Menus and icons. Icons are graphical representations that illustrate the steps your employees should take to perform tasks. Menus are user-friendly selection options which direct computer users to the right software module or task within a piece of software.
Consultants. Computer consultants abound today from multi-national firms to one-person, home-based consultants. Consulting freelancers are great for on-the-spot training, fast troubleshooting and inexpensive telephone support.
Problem library. Track every question or problem that employees have faced -- and how it was solved. The resulting troubleshooting library becomes a superb reference tool.
Partnerships. You might create technological partnerships between experienced and novice users; employees in other firms; nearby companies that use the same software; or other members of your trade or professional association.
Keep the Pressure Off
Technophobes feel enough fear and pressure already. They don't need any more. So give them opportunities for the following:
Use free space and time. You might offer an hour or two a week for employees to explore their computers without impending deadlines.
Use on-line services. On-line services, such as CompuServe, Delphi and America Online, offer software reference libraries and discussion groups.
Make mistakes. Reassure employees that mistakes are part of the learning process.
Suggest new applications and programs. Even computer novices can suggest ways that the computer can help solve business problems. By involving them in problem-solving tasks, you'll build their interest in technology.
Learn Alongside Others
People like the anxious co-worker and the bewildered employee are not alone in the world. So mix them with other timid people -- and a few experienced users. Get them involved with:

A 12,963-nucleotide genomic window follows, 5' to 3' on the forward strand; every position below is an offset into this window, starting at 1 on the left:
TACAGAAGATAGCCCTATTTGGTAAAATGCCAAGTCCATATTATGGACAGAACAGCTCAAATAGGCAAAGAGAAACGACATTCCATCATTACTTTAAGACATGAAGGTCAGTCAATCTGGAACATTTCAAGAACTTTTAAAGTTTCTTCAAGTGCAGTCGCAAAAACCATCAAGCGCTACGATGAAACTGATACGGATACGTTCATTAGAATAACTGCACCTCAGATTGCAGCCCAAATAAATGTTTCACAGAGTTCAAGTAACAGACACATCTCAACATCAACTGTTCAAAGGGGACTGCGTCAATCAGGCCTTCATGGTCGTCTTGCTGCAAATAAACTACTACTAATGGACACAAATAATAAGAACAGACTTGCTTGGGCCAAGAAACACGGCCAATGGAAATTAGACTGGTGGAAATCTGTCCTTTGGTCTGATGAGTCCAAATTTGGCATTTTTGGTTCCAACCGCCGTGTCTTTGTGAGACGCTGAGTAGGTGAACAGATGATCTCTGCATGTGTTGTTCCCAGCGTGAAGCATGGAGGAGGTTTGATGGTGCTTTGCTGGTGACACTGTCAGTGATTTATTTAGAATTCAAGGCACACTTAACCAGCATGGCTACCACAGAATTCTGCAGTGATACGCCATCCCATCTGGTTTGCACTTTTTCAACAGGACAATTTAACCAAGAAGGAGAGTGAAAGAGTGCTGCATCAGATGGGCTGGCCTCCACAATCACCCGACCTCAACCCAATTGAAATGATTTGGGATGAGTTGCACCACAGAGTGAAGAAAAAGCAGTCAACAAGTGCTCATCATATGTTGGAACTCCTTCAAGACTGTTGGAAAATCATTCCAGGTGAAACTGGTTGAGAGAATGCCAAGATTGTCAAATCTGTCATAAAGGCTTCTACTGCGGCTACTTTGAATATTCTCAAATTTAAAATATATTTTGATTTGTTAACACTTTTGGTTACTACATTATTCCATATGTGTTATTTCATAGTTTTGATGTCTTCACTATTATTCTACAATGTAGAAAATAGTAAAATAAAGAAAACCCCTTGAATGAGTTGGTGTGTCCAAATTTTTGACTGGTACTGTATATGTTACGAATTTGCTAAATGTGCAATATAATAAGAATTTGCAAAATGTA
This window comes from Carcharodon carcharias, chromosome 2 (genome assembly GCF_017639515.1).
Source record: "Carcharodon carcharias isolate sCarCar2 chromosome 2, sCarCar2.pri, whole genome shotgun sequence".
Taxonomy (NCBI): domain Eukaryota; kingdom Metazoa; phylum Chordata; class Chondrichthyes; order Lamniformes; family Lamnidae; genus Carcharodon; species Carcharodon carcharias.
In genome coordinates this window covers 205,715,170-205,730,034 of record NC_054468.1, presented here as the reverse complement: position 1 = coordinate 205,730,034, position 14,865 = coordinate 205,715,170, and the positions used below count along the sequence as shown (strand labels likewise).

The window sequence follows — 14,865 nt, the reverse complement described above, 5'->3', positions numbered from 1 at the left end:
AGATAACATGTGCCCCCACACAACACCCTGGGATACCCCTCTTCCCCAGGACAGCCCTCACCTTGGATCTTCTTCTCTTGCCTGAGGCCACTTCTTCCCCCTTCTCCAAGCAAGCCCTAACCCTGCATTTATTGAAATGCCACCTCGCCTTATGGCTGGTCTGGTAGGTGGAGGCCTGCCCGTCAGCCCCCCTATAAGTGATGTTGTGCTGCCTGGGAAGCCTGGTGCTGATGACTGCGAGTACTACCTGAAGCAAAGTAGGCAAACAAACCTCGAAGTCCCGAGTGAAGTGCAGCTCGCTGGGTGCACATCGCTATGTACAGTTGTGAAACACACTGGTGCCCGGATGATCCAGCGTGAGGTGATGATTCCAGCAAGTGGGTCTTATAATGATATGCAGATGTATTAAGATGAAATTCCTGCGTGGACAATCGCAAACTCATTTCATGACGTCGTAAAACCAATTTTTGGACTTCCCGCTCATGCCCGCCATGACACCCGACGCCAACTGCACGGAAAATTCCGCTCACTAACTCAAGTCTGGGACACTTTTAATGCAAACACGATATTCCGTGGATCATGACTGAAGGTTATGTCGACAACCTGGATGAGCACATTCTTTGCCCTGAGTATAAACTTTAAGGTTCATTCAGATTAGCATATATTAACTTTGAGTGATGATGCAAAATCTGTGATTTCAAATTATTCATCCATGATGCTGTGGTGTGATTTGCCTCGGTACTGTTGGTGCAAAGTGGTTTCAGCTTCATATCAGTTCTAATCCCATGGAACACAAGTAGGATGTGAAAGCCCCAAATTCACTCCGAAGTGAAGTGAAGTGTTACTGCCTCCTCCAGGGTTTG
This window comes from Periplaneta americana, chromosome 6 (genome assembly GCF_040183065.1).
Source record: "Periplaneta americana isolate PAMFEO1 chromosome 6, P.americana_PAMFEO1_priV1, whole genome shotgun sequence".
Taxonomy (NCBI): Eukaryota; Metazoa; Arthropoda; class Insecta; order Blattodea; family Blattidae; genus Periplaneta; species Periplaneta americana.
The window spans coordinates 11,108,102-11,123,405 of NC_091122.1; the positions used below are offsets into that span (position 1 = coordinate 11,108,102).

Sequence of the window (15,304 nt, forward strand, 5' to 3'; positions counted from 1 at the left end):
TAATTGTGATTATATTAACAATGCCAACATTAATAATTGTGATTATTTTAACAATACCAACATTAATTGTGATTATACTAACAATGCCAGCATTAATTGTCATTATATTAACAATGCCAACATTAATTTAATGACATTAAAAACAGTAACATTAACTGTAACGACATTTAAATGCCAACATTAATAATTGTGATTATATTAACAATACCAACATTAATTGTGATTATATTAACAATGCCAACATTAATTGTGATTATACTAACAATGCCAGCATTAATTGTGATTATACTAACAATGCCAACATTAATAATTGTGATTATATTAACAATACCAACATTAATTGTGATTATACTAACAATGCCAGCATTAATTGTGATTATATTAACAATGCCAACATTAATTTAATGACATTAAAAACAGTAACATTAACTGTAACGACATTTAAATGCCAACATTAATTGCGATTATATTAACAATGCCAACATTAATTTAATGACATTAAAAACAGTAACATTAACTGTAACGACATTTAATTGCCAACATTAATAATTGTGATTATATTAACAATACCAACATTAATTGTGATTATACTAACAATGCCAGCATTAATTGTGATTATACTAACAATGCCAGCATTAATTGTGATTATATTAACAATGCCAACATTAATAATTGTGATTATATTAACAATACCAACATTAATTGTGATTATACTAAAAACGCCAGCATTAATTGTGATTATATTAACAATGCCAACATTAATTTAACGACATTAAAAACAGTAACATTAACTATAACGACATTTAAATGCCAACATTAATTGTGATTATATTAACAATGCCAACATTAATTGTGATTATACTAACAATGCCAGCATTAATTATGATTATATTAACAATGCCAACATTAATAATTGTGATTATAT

User groups. These informal groups can train together, troubleshoot together, and share anxieties -- and solutions -- with each other. If you can't offer an internal user group, ask around, your community probably offers many.
Coaches. They are not computer experts, but other users who have mastered their computer applications and are willing to share their time and expertise with others.
Resource people. Keep a file of computer users inside and outside of your organization who are available for an occasional, specialized question.
Clubs. Encourage technophobes to join computer clubs in the community. If you want to provide an incentive to join, offer to pay their membership fees.
When you're able to confer a sense of prestige on employees who master computer skills, users will be motivated toward their own mastery. Here are some suggestions to help you do that:
Set up an internal certification program. Specify the skills users need. Once they complete internal training courses, award them certificates -- and the "right" to work independently on computers.
Offer recognition. A public pat on the back, a night out, or a thank you on the employee bulletin board are all appropriate forms of recognition for a user who is putting technophobia habits behind him.
Institute performance objectives. As you conduct employee performance appraisals, evaluate employees' computer-related accomplishments. Then, set new technological objectives for the coming year and monitor and coach their progress as the year moves along.
Richard G. Ensman, Jr. is a syndicated freelance writer based in Rochester, NY.